Post-flood situation: Testing time for Govt

EXCESSIVE rainfall and flooding normally associated with the monsoons compared with acute scarcity of potable water during the short dry spells have been two starkly contrasting characteristics of Manipur for the past many years. With the state already facing the wrath of nature, possibility of outbreak of water-borne diseases cannot be ruled out in case authorities concerned do not chalk up effective mechanism to contain the flood-related health issues. The state’s vulnerability to severe flooding during the monsoon is being vividly demonstrated year after year, and the same story is playing out this year too, as the government effort to tackle the chronic flood problem in the form of dredging of bed of some major rivers and strengthening or levelling the embankments for smooth flow of the rising water level is yet to yield any positive result. Many of those lucky to have been rescued from the submerged houses and those areas where disastrous consequences have been prevented owe it to alert members of Manipur Mountaineering and Trekking Association, National Disaster Response Force personnel, police recruits, local volunteers and of course public representatives, including ministers, MLAs and bureaucrats. But such response systems naturally have limited efficacy in predominantly rural pockets as is evident from people in flooded areas continuing to struggle to cope with normal life. Regardless of health minister L Jayantakumar stating that rapid action forces have been formed to specifically contain out-break of diseases in the post-flood scenario, what stands out in the annual cycle of floods is the generally tardy pace of preparation for rescue and relief operation.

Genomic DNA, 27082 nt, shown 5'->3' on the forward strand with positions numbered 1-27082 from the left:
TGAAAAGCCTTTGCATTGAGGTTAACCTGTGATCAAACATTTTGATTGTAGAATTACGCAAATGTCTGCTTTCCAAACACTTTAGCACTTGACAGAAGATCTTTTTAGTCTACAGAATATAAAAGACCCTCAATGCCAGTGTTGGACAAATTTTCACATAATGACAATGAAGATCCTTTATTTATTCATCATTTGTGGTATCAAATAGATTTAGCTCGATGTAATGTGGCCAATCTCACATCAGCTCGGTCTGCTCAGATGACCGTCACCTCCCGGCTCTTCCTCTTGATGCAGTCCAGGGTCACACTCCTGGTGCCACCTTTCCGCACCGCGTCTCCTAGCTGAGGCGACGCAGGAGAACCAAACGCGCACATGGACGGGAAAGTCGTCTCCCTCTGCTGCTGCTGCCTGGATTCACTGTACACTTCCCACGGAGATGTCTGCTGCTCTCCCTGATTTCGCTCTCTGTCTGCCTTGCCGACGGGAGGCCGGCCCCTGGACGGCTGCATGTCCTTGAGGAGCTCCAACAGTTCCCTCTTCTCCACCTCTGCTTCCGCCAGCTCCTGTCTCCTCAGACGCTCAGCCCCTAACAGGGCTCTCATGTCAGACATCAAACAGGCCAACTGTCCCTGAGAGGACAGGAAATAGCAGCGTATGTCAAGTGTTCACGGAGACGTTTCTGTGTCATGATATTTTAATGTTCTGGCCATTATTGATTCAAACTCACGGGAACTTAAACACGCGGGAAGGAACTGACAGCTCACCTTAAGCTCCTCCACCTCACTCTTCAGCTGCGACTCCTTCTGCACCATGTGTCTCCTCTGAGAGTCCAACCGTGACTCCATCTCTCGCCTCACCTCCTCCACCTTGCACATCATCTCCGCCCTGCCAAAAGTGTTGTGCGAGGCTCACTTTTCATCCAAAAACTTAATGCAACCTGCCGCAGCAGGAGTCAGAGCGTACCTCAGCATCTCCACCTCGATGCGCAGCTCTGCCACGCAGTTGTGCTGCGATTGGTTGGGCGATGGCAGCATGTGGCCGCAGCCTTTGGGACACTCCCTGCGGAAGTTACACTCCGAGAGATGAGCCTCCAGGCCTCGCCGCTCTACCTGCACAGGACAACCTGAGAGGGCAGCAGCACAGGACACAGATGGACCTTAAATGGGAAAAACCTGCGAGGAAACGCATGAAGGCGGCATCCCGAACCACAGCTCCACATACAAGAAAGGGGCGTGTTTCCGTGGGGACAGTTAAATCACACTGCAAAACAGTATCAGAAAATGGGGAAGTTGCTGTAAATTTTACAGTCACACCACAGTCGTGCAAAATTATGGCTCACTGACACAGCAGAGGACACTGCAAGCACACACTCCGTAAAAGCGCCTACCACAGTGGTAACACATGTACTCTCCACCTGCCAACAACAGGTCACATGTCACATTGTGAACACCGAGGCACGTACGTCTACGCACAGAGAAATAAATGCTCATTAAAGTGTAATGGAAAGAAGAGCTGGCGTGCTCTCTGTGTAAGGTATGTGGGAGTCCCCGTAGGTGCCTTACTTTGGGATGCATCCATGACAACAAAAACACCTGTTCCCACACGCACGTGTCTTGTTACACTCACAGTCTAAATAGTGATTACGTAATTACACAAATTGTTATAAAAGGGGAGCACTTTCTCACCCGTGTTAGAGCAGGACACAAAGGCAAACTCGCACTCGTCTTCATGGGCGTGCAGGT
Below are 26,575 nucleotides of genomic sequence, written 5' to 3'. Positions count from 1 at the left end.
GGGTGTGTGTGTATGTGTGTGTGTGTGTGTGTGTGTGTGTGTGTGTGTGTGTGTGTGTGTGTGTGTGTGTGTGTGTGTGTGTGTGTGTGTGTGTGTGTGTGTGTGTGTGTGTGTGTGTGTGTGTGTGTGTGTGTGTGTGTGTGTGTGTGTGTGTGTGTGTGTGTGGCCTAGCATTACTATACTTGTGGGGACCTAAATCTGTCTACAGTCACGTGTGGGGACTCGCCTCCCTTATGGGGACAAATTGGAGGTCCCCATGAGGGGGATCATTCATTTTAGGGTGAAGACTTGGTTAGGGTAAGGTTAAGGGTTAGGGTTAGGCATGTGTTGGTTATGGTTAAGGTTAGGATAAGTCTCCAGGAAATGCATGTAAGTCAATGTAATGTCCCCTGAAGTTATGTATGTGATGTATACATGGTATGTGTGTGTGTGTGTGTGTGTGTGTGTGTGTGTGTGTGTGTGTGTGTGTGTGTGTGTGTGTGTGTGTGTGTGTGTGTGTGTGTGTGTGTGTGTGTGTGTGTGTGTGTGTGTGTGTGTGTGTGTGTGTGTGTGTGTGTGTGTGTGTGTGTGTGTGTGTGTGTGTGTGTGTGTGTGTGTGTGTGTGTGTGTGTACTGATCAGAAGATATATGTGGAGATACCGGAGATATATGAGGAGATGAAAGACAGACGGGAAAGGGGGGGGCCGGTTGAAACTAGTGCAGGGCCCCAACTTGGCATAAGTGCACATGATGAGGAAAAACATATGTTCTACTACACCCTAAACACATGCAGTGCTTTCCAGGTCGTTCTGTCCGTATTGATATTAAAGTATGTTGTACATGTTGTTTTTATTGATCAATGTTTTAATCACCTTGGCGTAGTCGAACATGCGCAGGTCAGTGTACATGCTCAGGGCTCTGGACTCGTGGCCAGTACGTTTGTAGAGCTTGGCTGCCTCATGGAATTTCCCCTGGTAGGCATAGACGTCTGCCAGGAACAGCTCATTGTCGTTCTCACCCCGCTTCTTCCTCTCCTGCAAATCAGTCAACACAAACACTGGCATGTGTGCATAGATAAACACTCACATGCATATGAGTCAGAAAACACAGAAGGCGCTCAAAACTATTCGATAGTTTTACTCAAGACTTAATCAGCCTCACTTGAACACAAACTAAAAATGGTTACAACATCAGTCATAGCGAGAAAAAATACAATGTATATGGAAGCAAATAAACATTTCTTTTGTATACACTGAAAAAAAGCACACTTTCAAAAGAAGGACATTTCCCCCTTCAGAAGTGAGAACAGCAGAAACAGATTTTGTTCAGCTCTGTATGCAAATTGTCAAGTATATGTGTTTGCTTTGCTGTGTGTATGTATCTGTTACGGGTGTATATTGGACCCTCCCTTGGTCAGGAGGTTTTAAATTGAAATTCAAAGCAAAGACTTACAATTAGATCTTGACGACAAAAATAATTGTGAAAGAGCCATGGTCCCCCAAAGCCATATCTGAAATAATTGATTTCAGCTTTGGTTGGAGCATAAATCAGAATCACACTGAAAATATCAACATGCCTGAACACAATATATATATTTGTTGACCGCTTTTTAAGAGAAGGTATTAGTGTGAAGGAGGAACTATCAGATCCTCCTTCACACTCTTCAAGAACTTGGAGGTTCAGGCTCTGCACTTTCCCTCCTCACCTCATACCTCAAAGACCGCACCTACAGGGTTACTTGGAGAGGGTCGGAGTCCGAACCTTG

Capacity-building to handle catastrophic weather events has been normally poor in the state, and all flood situations only expose lack of preparedness or delay in paying serious attention to setting up relief camps, creating crisis-proof health infrastructure and distribution of rations and medicines. The collapse of systems in acute conditions is undoubtedly a reflection of the lack of robust regular services that could be upgraded for emergencies. Damage to water and sanitation infrastructure, coupled with power cuts, destruction of roads, and the closure of local healthcare centres, bring with it the potential for a public health crisis. Flooding is mostly associated with outbreak of water-borne and vector-borne diseases as a result of damage to water and sanitation services and population displacement. Furthermore, diarrhoeal diseases, such as cholera, can spread through contamination of drinking water and the environment because people are forced to collect dirty water and practice open defecation. Immediate interventions that target water, sanitation and hygiene must be made accessible to the flood-hit people along with ensuring them temporary toilets, safe drinking water and hygienic food. The flood hit communities, those susceptible individuals in particular, such as ill people, older individuals and children, and individuals who are disabled will now be looking forward for substantial government and non-governmental support. Without prompt, coordinated, and sustained efforts to improve the water, sanitation, and hygiene conditions, the number of lives lost to disease might outnumber those lost during the floods. Prevention and response coupled with disease surveillance will also help reduce future susceptibility to flood-related disease outbreaks.


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